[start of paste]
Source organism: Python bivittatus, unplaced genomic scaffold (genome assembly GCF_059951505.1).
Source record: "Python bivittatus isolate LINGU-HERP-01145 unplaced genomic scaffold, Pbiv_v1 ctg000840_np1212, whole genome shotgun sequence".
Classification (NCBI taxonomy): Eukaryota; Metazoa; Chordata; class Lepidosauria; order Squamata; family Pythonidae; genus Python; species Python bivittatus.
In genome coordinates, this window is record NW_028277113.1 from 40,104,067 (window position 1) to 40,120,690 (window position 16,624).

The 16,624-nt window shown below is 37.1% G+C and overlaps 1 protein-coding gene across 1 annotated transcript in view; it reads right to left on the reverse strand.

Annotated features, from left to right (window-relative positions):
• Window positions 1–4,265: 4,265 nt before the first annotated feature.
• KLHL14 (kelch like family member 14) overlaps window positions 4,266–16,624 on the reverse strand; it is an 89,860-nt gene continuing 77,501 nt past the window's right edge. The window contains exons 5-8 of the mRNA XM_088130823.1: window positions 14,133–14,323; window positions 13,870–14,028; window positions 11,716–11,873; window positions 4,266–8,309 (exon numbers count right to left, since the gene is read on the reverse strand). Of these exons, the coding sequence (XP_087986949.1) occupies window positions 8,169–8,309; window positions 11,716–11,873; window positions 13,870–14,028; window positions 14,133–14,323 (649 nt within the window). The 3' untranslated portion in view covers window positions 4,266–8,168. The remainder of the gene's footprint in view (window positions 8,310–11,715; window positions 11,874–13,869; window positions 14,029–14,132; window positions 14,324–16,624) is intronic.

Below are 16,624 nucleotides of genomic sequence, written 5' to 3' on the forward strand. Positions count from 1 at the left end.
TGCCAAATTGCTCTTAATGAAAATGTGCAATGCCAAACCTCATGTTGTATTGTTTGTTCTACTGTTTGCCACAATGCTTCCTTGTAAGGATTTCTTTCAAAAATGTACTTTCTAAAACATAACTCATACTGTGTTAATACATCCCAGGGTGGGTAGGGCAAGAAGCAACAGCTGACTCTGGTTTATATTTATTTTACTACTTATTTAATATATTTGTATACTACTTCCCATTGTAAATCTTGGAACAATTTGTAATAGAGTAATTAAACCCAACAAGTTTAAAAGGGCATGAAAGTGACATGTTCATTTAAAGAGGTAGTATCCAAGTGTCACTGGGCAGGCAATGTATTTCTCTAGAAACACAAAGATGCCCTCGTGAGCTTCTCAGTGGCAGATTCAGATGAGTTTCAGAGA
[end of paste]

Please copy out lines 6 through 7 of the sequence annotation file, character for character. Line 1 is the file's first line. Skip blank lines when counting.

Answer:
Annotated features, from left to right (window-relative positions):
• Window positions 1–4,265: 4,265 nt before the first annotated feature.